I spoke to Frances Castle about Stagdale, and her record label Clay Pipe, for my evening radio show on BBC Tees. This is the conversation…
Bob: Congratulations on Stagdale… it’s a beautiful piece of work, and clearly a labour of love. How long has it taken you?
Frances: I’ve probably been working on it for about seven years. It’s taken many different forms over that period, and it finally came together around the end of last year. It started initially as a couple of short, graphic stories that were seen by a childrens’ publisher, and they were interested in me coming up with an idea for a book. They came up with a story that involved a diary being found in an attic, and then I went away and came back with the basic story of Stagdale. Which they seemed to like… but they wanted the main character to be an American boy.
So that’s how it started, and I came up with a few spreads and some ideas, but nothing came of it really, and they kind of lost interest. And then I thought “Well, I’m going to carry on with this… but I’m going to change it in way that appeals to me.”
Was it a nice thing to have it come back into your control?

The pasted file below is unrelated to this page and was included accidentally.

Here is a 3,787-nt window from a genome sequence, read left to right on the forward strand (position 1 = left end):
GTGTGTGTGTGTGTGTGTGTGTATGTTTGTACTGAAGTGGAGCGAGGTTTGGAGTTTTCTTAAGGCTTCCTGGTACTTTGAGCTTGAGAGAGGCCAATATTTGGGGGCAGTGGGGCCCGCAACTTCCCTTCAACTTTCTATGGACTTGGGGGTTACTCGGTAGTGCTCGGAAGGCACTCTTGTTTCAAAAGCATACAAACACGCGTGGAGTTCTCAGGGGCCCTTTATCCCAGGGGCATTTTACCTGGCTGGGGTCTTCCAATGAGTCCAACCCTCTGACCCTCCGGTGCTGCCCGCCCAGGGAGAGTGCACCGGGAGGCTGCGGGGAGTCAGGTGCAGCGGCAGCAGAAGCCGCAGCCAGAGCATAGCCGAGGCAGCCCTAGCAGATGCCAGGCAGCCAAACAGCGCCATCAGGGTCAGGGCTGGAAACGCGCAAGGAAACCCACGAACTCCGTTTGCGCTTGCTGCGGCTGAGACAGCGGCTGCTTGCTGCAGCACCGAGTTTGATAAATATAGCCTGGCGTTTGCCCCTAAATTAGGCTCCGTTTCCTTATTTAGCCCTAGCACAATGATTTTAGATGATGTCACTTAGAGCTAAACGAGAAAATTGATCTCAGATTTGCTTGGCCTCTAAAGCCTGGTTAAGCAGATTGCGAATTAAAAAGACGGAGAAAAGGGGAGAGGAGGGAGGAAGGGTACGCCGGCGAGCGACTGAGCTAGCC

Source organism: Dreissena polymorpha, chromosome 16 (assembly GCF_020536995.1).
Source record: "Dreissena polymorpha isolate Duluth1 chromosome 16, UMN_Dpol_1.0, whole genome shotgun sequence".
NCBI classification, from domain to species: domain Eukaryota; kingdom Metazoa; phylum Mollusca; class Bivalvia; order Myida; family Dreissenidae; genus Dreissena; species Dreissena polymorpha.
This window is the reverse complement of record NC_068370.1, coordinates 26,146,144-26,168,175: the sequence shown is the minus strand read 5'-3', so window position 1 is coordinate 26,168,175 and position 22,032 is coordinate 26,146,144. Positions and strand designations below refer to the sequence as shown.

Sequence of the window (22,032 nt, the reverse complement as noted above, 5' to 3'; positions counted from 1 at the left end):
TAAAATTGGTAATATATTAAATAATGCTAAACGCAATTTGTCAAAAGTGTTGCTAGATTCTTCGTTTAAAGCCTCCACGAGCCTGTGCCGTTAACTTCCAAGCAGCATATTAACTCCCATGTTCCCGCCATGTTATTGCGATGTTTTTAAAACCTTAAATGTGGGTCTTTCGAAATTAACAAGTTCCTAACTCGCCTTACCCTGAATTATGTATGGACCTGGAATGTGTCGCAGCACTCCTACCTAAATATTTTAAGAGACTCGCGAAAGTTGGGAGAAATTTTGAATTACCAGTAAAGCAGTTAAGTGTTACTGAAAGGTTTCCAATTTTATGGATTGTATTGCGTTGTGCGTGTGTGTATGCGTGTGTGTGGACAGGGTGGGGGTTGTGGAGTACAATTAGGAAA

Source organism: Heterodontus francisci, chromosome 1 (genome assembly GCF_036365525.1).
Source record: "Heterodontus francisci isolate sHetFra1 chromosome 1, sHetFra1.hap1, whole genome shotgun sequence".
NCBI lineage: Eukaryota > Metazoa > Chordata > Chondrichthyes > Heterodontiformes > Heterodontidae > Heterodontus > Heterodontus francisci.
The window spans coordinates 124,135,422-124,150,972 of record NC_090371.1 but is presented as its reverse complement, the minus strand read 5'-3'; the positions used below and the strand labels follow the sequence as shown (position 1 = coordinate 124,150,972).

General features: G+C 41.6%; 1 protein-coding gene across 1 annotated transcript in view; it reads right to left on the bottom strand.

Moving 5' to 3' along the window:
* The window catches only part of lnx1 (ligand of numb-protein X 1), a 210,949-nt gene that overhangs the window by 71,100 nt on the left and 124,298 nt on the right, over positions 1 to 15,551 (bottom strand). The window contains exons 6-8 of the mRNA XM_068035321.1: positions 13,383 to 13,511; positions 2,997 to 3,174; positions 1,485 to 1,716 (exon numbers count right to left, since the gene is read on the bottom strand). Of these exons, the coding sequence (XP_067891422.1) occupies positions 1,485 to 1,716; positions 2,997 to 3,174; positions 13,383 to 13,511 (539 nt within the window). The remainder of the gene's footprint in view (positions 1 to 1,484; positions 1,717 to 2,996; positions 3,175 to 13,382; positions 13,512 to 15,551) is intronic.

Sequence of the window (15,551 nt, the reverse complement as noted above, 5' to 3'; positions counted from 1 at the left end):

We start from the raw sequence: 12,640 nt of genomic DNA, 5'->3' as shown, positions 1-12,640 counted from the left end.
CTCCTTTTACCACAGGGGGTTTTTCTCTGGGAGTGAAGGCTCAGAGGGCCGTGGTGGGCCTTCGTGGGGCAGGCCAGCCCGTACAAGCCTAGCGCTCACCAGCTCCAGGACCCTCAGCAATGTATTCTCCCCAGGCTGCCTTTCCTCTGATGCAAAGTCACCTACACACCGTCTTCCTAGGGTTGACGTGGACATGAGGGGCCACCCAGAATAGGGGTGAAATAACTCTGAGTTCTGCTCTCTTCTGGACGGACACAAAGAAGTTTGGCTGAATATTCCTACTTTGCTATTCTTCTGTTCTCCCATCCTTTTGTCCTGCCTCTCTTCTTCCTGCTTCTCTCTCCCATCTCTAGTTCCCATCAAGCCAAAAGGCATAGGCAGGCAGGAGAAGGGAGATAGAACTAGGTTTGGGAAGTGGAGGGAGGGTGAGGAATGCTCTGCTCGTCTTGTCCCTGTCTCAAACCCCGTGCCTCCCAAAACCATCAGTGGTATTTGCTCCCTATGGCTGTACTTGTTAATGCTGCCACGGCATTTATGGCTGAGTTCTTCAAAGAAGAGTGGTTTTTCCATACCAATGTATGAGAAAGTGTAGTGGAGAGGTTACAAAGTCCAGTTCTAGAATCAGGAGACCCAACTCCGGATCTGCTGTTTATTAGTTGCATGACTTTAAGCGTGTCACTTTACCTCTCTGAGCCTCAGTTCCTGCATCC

Completely. Suddenly the main character became a character that I could relate to, and had more experience of, and it became something that was more personal. I then became so busy with other illustration jobs that I couldn’t do anything with it for a long time… but if I ever had a little bit of spare time, I worked on it. And then I went through a period last year of not being very busy, so I just picked it up, and ended up getting as far as I’ve got… which is the first part of the story.
Yes, this is very much Part One of Stagdale… how many parts will there be?
Probably four or five, I think.
The main character in the book is a 12-year-old girl called Kathy… and you said that she was a character you could relate to. So was she based in any way on yourself, at that age?
Possibly… (laughs!) It could be! The original publishers wanted a boy, because girls will read stories about boys, but a lot of boys won’t read stories about girls. And they wanted him to be American so – if they sold the book to America – American readers could relate to it. So that wasn’t so easy to relate to for me, but bringing a girl into it… as soon as I made that decision, it made things a lot easier. And I felt a lot more at home with the story.
It’s got a similarly creepy atmosphere to so many classic childrens’ TV series of the 1970s… and we’ve chatted over e-mails about programmes like Children of the Stones. Was it that kind of feel that you had in mind when you were working on Stagdale?
Very, very much so. At that point, a lot of those 1970s shows had been re-released on DVD, so they were quite easy to watch again. And obviously I remember watching them on TV as a child, but watching them again as an adult… well, they couldn’t help but be an influence, really.